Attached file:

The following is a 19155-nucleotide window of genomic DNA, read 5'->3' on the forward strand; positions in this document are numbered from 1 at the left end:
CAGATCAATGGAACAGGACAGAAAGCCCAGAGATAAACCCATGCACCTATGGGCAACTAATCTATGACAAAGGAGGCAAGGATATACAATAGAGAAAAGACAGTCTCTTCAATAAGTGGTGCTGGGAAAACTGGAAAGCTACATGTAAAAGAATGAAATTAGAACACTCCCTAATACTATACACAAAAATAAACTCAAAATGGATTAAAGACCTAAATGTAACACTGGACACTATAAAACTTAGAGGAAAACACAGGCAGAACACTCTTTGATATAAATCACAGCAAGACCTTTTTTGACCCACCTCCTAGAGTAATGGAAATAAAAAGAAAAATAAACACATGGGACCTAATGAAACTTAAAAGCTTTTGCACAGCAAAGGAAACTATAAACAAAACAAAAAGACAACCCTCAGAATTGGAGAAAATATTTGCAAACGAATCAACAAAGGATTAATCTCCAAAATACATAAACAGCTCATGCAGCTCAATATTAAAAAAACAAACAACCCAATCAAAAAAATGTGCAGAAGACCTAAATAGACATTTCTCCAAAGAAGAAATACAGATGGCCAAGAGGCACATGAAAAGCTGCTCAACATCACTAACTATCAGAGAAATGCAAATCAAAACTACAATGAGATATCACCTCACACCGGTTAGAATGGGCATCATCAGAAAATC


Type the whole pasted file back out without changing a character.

The following is a 19155-nucleotide window of genomic DNA, read 5'->3' on the forward strand; positions in this document are numbered from 1 at the left end:
CAGATCAATGGAACAGGACAGAAAGCCCAGAGATAAACCCATGCACCTATGGGCAACTAATCTATGACAAAGGAGGCAAGGATATACAATAGAGAAAAGACAGTCTCTTCAATAAGTGGTGCTGGGAAAACTGGAAAGCTACATGTAAAAGAATGAAATTAGAACACTCCCTAATACTATACACAAAAATAAACTCAAAATGGATTAAAGACCTAAATGTAACACTGGACACTATAAAACTTAGAGGAAAACACAGGCAGAACACTCTTTGATATAAATCACAGCAAGACCTTTTTTGACCCACCTCCTAGAGTAATGGAAATAAAAAGAAAAATAAACACATGGGACCTAATGAAACTTAAAAGCTTTTGCACAGCAAAGGAAACTATAAACAAAACAAAAAGACAACCCTCAGAATTGGAGAAAATATTTGCAAACGAATCAACAAAGGATTAATCTCCAAAATACATAAACAGCTCATGCAGCTCAATATTAAAAAAACAAACAACCCAATCAAAAAAATGTGCAGAAGACCTAAATAGACATTTCTCCAAAGAAGAAATACAGATGGCCAAGAGGCACATGAAAAGCTGCTCAACATCACTAACTATCAGAGAAATGCAAATCAAAACTACAATGAGATATCACCTCACACCGGTTAGAATGGGCATCATCAGAAAATC